How To Edit WordPress wp-config.php File

If you’re facing any problems with WordPress automatic installation then you can also edit your wp-config.php file manually with the help of this tutorial. Before starting this tutorial, you need following information:

  • Database Name: Name of the database used by WordPress.
  • Database Username: Username of the database used by WordPress.
  • Database Password: Password of the database used by WordPress.
  • Database Value: The hostname of your Database Server.
  • Secret Keys: Unique keys. Don’t worry about it.

Create wp-config.php File

There’s no wp-config.php file in the WordPress download, you need to create it. There is a wp-config-sample.php file in the root of your WordPress download, just rename it as wp-config.php. The data in this file are in a specific order, and it matters. Don’t even try to rearrange the contents of the file.

Adding Database Info

First, we need to fill the database info into your wp-config.php file. Search & find following part in your wp-config.php file:

// ** MySQL settings - You can get this info from your web host ** //
/** The name of the database for WordPress */
define( 'DB_NAME', 'database_name_here' );

/** MySQL database username */
define( 'DB_USER', 'username_here' );

/** MySQL database password */
define( 'DB_PASSWORD', 'password_here' );

/** MySQL hostname */
define( 'DB_HOST', 'localhost' );

Make following changes to the above code:

  • Replace ‘database_name_here’, with the name of your database.
  • Replace ‘username_here’, with the name of your username.
  • Replace ‘password_here’, with the your password.
  • Replace ‘localhost’, with the name of your database host.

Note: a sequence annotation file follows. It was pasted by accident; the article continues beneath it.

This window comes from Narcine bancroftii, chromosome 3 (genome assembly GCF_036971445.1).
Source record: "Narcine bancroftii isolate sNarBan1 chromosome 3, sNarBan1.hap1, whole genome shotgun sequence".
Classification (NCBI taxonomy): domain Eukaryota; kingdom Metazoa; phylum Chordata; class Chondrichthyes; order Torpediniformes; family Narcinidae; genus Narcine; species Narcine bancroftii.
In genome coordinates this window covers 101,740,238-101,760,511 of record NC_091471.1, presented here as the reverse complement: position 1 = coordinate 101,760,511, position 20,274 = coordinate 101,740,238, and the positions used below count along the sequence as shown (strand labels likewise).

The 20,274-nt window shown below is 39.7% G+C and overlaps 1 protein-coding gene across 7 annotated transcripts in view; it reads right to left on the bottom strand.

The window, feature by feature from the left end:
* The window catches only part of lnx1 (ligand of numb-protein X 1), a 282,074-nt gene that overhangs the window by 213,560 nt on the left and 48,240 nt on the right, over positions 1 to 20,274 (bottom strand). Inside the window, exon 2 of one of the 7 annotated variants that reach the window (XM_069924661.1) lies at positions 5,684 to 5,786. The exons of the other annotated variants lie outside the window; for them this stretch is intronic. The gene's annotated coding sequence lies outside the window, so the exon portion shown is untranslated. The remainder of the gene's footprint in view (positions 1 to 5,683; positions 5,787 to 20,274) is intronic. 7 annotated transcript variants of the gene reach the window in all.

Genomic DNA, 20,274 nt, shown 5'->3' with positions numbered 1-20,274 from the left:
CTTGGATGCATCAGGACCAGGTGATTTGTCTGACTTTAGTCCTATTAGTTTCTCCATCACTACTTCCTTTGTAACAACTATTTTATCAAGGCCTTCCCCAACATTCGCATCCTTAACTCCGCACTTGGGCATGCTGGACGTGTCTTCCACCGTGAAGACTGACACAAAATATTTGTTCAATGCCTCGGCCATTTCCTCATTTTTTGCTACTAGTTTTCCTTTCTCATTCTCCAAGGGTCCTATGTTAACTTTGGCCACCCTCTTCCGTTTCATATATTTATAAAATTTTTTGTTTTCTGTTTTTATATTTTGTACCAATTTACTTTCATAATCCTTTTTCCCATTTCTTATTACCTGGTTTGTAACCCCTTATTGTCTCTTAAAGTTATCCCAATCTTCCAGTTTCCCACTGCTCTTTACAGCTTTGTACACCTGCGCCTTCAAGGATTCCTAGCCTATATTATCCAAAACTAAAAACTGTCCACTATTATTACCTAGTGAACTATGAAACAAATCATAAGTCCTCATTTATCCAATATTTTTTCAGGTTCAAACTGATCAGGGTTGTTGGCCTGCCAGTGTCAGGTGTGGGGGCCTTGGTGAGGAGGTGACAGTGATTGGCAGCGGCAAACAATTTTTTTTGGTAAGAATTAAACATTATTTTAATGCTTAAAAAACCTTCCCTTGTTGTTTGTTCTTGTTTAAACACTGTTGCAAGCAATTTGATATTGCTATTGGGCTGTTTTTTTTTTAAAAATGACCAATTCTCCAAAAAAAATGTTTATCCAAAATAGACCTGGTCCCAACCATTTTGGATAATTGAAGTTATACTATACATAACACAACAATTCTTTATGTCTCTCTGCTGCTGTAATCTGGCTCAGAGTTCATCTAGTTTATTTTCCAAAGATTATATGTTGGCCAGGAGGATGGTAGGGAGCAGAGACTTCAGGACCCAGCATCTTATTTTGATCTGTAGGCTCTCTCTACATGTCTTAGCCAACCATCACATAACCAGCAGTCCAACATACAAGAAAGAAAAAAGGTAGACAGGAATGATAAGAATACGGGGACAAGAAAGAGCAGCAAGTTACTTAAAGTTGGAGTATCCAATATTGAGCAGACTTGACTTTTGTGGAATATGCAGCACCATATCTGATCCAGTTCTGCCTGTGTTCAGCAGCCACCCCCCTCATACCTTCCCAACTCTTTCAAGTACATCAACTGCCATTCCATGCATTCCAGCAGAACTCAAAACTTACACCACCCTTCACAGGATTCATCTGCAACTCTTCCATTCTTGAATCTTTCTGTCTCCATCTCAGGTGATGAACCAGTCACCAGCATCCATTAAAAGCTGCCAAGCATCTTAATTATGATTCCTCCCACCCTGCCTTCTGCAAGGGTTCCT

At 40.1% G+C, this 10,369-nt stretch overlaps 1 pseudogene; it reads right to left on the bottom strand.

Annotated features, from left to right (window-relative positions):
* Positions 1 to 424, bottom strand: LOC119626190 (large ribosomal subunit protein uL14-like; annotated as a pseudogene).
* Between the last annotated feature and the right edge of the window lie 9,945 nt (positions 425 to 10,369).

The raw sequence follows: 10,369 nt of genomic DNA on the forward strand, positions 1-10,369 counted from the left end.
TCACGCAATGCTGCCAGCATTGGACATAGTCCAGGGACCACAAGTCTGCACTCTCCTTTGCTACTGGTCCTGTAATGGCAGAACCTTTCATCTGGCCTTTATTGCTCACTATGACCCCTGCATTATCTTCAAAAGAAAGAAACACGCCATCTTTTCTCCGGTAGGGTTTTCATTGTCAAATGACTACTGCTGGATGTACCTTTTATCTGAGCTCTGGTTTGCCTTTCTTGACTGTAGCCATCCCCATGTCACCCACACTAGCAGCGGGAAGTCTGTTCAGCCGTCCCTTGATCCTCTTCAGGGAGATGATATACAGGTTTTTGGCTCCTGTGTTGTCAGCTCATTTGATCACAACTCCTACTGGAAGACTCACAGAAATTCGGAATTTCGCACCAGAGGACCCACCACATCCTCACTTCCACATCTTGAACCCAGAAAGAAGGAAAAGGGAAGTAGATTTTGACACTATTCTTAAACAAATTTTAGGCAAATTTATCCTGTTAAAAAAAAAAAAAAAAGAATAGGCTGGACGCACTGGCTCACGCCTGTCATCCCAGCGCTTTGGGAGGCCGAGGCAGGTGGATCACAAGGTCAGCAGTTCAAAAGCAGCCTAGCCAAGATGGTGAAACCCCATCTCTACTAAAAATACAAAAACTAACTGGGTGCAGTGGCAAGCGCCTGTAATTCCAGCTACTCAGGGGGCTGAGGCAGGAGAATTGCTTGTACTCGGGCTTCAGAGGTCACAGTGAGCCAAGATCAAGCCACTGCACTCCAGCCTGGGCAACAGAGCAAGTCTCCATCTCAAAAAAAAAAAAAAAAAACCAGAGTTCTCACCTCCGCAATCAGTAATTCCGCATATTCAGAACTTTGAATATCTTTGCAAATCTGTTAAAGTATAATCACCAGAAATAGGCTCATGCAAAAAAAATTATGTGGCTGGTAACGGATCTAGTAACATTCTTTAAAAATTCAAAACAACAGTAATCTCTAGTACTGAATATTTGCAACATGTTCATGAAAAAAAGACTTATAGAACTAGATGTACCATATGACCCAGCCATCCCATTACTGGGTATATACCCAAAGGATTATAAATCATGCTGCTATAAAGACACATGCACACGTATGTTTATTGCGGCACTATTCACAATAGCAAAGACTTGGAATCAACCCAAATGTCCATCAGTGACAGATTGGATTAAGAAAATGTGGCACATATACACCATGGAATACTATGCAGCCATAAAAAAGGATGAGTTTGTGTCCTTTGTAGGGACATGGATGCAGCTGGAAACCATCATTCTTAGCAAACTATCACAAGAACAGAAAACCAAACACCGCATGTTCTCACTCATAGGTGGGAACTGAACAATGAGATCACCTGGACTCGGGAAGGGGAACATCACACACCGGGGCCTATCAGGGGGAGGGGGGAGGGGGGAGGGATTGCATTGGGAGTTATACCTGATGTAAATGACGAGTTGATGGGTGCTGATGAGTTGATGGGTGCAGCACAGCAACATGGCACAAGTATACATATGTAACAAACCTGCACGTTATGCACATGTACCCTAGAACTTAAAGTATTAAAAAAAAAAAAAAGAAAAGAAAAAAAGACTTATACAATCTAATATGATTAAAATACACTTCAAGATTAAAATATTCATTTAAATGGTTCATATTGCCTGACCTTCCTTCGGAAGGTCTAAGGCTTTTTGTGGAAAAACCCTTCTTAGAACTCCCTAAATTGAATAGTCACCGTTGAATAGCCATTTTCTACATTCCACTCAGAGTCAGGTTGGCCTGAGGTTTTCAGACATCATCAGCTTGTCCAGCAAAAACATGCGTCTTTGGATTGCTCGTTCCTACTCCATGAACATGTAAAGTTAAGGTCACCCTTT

Adding Security Keys

Now, we need to put some unique security keys to our wp-config.php file. The keys should be long, hard to remember, and you can easily generate them with one click. Click here & copy the entire page.

Now, find following in your wp-config.php file and replace it with your security keys:

define('AUTH_KEY',         'put your unique phrase here');
define('SECURE_AUTH_KEY',  'put your unique phrase here');
define('LOGGED_IN_KEY',    'put your unique phrase here');
define('NONCE_KEY',        'put your unique phrase here');
define('AUTH_SALT',        'put your unique phrase here');
define('SECURE_AUTH_SALT', 'put your unique phrase here');
define('LOGGED_IN_SALT',   'put your unique phrase here');
define('NONCE_SALT',       'put your unique phrase here');

Why Security Keys?

That’s a good question! A secret key makes your site harder to hack and access harder to crack by adding random codes to the password.

Database Table Prefix

Now we need to decide a table prefix for our WordPress database. The default is wp_, but don’t forget to change this to protect your WordPress from various threats. Change wp_ in the following part:

/**
 * WordPress Database Table prefix.
 *
 * You can have multiple installations in one database if you give each a unique
 * prefix. Only numbers, letters, and underscores please!
 */
$table_prefix  = 'wp_';

Replace the wp_ in above code with a something random, such as wp_14jk1h23j2_. As you can see, our randomly generated code is impossible to guess.

That’s it! We will have bunch of more tutorials about this magical WordPress file. You can save your wp-config.php with these above changes and your WordPress will work.